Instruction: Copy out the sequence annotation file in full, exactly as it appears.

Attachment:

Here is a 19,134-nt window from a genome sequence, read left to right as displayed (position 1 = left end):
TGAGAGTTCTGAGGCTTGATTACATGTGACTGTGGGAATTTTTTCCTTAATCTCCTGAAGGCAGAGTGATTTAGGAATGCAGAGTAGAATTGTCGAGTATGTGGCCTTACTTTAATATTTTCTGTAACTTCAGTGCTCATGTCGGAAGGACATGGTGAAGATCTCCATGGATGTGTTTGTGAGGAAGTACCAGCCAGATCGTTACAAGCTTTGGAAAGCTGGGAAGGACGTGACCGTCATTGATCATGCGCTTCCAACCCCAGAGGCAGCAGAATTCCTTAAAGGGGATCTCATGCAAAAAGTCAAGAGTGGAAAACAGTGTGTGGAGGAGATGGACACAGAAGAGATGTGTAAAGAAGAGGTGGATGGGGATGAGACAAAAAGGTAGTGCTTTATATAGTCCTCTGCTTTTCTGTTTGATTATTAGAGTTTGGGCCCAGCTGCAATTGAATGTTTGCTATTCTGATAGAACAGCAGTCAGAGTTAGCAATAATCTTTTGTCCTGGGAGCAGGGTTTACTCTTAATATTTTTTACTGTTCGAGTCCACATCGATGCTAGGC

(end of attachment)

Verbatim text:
Here is a 19,134-nt window from a genome sequence, read left to right as displayed (position 1 = left end):
TGAGAGTTCTGAGGCTTGATTACATGTGACTGTGGGAATTTTTTCCTTAATCTCCTGAAGGCAGAGTGATTTAGGAATGCAGAGTAGAATTGTCGAGTATGTGGCCTTACTTTAATATTTTCTGTAACTTCAGTGCTCATGTCGGAAGGACATGGTGAAGATCTCCATGGATGTGTTTGTGAGGAAGTACCAGCCAGATCGTTACAAGCTTTGGAAAGCTGGGAAGGACGTGACCGTCATTGATCATGCGCTTCCAACCCCAGAGGCAGCAGAATTCCTTAAAGGGGATCTCATGCAAAAAGTCAAGAGTGGAAAACAGTGTGTGGAGGAGATGGACACAGAAGAGATGTGTAAAGAAGAGGTGGATGGGGATGAGACAAAAAGGTAGTGCTTTATATAGTCCTCTGCTTTTCTGTTTGATTATTAGAGTTTGGGCCCAGCTGCAATTGAATGTTTGCTATTCTGATAGAACAGCAGTCAGAGTTAGCAATAATCTTTTGTCCTGGGAGCAGGGTTTACTCTTAATATTTTTTACTGTTCGAGTCCACATCGATGCTAGGC